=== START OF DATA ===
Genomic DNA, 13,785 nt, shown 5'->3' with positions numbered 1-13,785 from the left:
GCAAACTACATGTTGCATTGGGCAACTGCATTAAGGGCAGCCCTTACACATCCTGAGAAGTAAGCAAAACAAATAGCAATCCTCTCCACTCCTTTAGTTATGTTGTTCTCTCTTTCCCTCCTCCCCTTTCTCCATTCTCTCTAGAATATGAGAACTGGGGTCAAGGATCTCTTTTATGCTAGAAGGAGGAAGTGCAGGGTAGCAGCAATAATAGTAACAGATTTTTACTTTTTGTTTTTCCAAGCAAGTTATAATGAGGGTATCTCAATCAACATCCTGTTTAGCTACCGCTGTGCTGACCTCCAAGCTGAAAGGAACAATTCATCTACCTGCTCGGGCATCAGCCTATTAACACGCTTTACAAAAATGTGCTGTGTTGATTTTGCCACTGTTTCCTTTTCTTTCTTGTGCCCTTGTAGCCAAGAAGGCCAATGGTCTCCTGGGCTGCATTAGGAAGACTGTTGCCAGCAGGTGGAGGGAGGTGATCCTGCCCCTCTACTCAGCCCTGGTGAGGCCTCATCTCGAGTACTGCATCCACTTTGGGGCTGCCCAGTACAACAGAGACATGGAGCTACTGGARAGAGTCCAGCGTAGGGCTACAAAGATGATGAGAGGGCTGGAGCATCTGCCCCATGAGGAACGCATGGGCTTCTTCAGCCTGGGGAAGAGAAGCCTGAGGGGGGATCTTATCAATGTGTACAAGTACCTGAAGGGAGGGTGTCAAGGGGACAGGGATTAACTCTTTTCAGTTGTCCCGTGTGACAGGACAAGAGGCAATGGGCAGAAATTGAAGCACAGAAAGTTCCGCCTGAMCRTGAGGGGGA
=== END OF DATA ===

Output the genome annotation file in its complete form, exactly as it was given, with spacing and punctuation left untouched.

Genomic DNA, 13,785 nt, shown 5'->3' with positions numbered 1-13,785 from the left:
GCAAACTACATGTTGCATTGGGCAACTGCATTAAGGGCAGCCCTTACACATCCTGAGAAGTAAGCAAAACAAATAGCAATCCTCTCCACTCCTTTAGTTATGTTGTTCTCTCTTTCCCTCCTCCCCTTTCTCCATTCTCTCTAGAATATGAGAACTGGGGTCAAGGATCTCTTTTATGCTAGAAGGAGGAAGTGCAGGGTAGCAGCAATAATAGTAACAGATTTTTACTTTTTGTTTTTCCAAGCAAGTTATAATGAGGGTATCTCAATCAACATCCTGTTTAGCTACCGCTGTGCTGACCTCCAAGCTGAAAGGAACAATTCATCTACCTGCTCGGGCATCAGCCTATTAACACGCTTTACAAAAATGTGCTGTGTTGATTTTGCCACTGTTTCCTTTTCTTTCTTGTGCCCTTGTAGCCAAGAAGGCCAATGGTCTCCTGGGCTGCATTAGGAAGACTGTTGCCAGCAGGTGGAGGGAGGTGATCCTGCCCCTCTACTCAGCCCTGGTGAGGCCTCATCTCGAGTACTGCATCCACTTTGGGGCTGCCCAGTACAACAGAGACATGGAGCTACTGGARAGAGTCCAGCGTAGGGCTACAAAGATGATGAGAGGGCTGGAGCATCTGCCCCATGAGGAACGCATGGGCTTCTTCAGCCTGGGGAAGAGAAGCCTGAGGGGGGATCTTATCAATGTGTACAAGTACCTGAAGGGAGGGTGTCAAGGGGACAGGGATTAACTCTTTTCAGTTGTCCCGTGTGACAGGACAAGAGGCAATGGGCAGAAATTGAAGCACAGAAAGTTCCGCCTGAMCRTGAGGGGGA